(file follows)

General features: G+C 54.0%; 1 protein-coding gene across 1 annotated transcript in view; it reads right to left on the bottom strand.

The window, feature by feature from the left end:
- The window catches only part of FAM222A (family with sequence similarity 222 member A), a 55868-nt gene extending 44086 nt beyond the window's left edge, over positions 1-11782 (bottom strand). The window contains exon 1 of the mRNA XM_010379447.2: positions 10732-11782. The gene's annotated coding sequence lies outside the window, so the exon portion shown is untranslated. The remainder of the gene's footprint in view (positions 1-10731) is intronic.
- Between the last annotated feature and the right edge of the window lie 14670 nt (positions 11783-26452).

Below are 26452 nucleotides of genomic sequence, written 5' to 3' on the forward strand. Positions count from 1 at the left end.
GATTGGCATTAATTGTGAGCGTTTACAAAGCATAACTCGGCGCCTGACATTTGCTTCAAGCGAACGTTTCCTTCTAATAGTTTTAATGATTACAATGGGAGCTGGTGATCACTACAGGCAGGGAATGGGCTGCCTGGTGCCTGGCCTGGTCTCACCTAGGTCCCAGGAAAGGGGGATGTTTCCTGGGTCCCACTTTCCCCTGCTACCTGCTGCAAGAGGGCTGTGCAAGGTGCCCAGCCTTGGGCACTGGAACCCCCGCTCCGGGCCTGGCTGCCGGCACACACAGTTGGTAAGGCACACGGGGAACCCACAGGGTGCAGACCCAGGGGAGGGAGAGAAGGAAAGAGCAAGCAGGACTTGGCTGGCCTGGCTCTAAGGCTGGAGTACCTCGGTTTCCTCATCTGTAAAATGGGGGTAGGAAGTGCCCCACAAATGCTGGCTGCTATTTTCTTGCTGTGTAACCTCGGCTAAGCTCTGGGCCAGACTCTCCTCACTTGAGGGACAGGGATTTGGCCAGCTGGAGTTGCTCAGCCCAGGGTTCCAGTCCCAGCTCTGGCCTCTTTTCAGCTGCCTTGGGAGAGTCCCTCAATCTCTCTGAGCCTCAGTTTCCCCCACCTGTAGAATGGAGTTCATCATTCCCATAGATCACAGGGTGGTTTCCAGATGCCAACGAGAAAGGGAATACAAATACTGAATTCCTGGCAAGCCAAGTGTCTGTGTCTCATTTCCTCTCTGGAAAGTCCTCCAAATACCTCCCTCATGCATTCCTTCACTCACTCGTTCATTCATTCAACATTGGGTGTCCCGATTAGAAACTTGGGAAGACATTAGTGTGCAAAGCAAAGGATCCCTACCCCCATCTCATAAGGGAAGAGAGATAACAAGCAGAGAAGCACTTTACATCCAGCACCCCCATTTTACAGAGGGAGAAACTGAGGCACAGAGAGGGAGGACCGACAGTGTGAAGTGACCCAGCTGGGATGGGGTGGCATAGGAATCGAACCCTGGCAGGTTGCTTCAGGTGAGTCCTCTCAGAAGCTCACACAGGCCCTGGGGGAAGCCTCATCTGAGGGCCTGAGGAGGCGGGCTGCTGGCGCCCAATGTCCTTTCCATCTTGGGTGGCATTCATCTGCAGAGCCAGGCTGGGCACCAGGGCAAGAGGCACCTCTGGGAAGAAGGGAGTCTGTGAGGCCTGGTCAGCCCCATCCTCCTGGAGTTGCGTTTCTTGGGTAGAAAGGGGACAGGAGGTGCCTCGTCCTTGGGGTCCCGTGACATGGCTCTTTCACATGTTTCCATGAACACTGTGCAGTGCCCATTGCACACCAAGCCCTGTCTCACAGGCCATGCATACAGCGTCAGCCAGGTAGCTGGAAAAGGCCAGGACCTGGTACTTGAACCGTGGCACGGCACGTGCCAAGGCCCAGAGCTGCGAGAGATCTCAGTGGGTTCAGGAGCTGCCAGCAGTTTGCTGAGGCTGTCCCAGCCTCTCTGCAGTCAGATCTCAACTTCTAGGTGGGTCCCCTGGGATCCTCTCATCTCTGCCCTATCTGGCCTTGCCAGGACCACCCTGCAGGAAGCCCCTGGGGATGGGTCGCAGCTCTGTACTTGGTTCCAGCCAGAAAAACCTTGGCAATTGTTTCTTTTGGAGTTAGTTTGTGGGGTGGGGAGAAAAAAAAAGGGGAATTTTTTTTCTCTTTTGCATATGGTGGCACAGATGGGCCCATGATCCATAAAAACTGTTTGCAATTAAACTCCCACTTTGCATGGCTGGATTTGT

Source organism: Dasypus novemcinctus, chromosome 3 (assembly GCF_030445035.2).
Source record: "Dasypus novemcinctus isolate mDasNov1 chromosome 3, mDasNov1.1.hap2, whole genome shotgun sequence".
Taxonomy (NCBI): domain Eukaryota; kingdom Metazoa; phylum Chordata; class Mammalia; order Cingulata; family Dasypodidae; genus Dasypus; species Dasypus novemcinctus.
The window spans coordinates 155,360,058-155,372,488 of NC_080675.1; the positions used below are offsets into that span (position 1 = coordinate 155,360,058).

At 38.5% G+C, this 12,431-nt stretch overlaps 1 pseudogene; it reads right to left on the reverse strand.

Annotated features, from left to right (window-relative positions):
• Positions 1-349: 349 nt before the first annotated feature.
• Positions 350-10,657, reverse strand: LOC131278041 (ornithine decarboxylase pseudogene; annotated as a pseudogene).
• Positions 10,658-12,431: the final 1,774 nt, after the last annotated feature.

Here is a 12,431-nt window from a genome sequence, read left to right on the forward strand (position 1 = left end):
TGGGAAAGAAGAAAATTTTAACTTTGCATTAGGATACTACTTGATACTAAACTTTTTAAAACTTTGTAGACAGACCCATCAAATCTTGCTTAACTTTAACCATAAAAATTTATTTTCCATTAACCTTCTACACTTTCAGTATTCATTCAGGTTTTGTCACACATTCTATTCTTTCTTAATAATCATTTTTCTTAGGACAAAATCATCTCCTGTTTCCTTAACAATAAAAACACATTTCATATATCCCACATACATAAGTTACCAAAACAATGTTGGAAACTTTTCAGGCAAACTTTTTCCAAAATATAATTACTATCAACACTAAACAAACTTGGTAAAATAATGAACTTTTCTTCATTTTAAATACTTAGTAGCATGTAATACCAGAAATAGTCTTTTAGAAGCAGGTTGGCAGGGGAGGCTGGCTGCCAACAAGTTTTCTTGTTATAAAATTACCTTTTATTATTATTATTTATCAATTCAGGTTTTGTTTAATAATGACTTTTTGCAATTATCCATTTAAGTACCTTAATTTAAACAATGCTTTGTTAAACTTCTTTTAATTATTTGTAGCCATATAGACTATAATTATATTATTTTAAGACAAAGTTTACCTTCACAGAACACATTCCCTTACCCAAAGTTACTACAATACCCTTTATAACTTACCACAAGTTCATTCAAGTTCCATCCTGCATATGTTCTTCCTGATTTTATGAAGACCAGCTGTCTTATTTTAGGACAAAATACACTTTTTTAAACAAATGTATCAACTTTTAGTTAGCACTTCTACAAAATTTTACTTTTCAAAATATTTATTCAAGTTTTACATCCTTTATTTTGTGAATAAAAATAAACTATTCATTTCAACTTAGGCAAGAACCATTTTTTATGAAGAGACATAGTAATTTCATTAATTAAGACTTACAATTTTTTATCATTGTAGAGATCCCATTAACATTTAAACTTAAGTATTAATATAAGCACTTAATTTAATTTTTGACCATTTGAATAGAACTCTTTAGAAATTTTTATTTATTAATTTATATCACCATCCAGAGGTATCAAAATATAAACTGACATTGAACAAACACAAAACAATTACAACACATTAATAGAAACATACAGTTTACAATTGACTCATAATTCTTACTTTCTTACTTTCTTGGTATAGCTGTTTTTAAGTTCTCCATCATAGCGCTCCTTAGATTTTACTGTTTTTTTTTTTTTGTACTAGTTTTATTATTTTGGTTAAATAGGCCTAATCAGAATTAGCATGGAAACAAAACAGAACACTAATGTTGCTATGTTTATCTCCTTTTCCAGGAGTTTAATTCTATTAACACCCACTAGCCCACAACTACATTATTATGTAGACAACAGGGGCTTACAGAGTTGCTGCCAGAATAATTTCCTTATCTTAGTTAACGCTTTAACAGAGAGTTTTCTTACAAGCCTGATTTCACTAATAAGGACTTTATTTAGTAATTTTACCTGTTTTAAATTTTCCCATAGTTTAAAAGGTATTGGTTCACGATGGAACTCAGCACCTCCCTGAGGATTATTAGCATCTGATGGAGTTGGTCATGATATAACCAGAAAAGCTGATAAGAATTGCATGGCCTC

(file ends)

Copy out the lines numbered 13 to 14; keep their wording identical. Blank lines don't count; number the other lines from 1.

• Positions 1-349: 349 nt before the first annotated feature.
• Positions 350-10,657, reverse strand: LOC131278041 (ornithine decarboxylase pseudogene; annotated as a pseudogene).